The effects of Cerebral Palsy drastically limited my range of motion. Growing up my disability made my body very stiff, which resulted in an all-out war for whoever was dressing me. The stiffness often made it hard for them to slide my right arm through any form of T-shirt.
To counteract my spastic tendencies, I was medicated with Valium. The doctors’ main purpose with the prescription was to relax my body so that everyday activities such as getting dressed would not be as difficult.
Going through kindergarten and grade school was awkward. Not only did I have to deal with other kids my age, as every child does, but there weren’t many kids that looked like me externally. There were probably two other kids around that had various physical ailments worse than mine.
It was easy to be around others who were physically challenged. When we occupied the same space, in those moments, we were on the same level. Our frequencies traveled with equal wavelengths and seemed to meet in the middle.
I remember being bound to a wheelchair during school hours for part of my childhood. At the start of each school day, we had a regular morning routine. The mornings that everyone loved were, of course, the regular ones. I’d get up, get dressed, eat breakfast, and go sit in front of the TV. Most days it was The Power Rangers and I. The bus came around 7:45 AM.
I can’t quite remember my elementary school bus driver’s name, perhaps Debbie. Either way, she would lower down a really nifty lift that always caught my attention as it unfolded. She would press a switch and the lift would slowly lower. As it hit the ground, it made a crunchy, skin-crawling sound. The bus was number twelve. This bus also shaped the memories of my childhood.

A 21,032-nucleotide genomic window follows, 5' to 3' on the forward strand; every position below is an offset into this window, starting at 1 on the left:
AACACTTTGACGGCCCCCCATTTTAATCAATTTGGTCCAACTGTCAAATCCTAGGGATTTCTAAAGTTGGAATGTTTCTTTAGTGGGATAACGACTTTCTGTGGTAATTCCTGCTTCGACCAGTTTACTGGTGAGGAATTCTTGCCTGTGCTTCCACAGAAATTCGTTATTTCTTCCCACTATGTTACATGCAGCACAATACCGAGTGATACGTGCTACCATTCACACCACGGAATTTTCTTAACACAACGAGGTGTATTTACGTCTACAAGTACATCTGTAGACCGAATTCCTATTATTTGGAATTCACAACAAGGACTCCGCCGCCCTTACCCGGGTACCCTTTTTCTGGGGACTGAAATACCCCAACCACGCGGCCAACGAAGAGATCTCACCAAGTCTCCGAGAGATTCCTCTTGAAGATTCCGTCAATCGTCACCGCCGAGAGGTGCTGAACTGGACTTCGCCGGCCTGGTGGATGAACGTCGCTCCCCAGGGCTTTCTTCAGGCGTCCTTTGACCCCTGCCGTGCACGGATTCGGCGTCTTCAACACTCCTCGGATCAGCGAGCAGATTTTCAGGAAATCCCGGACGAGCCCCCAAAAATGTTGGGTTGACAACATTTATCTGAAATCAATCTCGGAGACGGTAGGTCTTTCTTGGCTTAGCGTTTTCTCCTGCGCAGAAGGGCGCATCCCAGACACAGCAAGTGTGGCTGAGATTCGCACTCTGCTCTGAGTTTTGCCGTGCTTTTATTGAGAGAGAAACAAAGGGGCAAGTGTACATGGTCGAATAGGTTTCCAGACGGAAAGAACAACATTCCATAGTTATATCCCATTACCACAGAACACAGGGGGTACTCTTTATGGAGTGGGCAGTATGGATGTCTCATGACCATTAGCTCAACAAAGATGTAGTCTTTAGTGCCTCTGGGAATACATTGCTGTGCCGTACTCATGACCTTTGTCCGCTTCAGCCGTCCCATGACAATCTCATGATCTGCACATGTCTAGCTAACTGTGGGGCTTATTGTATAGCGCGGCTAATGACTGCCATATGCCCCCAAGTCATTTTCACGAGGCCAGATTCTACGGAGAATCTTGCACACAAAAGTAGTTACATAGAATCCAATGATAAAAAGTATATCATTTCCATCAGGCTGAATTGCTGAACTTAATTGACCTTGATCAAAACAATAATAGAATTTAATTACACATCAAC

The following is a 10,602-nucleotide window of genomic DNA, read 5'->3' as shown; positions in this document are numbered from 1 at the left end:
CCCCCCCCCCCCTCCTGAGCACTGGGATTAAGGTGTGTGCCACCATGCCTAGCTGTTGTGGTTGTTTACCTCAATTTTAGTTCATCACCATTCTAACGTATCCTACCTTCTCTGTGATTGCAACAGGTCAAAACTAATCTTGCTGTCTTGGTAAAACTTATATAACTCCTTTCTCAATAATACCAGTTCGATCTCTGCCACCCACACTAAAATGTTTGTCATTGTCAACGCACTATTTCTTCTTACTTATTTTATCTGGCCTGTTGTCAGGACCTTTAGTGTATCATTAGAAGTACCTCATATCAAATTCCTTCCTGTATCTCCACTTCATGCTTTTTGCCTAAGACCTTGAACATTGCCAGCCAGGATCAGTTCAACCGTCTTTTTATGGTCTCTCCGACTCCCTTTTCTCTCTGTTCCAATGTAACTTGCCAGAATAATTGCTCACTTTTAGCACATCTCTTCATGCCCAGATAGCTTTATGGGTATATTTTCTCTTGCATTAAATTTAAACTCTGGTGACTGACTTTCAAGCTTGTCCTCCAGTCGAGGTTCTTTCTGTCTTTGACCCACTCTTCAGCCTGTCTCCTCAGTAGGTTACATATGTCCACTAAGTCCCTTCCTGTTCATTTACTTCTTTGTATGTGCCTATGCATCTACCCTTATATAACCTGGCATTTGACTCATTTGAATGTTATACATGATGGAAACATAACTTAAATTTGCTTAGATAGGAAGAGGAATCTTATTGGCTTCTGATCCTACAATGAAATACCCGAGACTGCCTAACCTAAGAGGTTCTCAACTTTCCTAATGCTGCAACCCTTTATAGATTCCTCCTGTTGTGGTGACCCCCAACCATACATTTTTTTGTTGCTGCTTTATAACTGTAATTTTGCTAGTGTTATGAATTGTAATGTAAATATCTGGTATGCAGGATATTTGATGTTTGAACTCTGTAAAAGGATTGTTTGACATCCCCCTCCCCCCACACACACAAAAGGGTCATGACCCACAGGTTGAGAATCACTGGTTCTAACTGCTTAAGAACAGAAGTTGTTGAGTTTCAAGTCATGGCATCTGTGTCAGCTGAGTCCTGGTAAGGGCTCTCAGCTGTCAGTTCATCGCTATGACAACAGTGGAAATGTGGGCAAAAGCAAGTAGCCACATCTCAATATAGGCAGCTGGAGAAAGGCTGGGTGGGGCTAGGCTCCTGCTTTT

The wheelchair was larger than I was, perhaps even five times my size. I couldn’t see over it, because the back piece towered over my head. In order for me to see over it, I had to pull myself up.
I couldn’t reach the wheels because they were small and too far from my elevated hands. Living in and out of this wheelchair was a blessing and a curse all rolled into one: a blessing because when the time came for everyone to be seated at their desks, I already had mine, and a curse because when recess came, every kid in the class pelted out to the playground while I remained strapped to my chair, watching my classmates enjoy the freedom of running like chickens with their heads cut off. They played soccer, climbed monkey bars, and slid down the slides at full speed. I sat.
Do I seem bitter or even a bit jealous? Indeed I was, not only of their activities but also their attire. While kids were wearing normal shoes and socks, I was wearing Ankle-Foot Orthoses (AFO’s). Each AFO covered my ankle and calf, positioning my foot forward.
While they might seem beneficial to the common eye, they weren’t entirely. They often left welts on my feet. The AFO’s were made in such a way that two metal screws were positioned next to my ankle.
I remember sitting in class sometimes, just begging the teacher or my assistant to take my braces off for maybe five minutes. But because my doctor said so, I had to wear them, even if that meant intense discomfort.
When school was over, the bus driver delivered to my parents. And the first thing, my mom or dad would lift me out of that larger-than-life wheelchair and place me onto the nice comfortable couch in our living room. Then, it was off with my braces, which felt like heaven on foot, as the soothing air wisped over my sweaty hurting feet.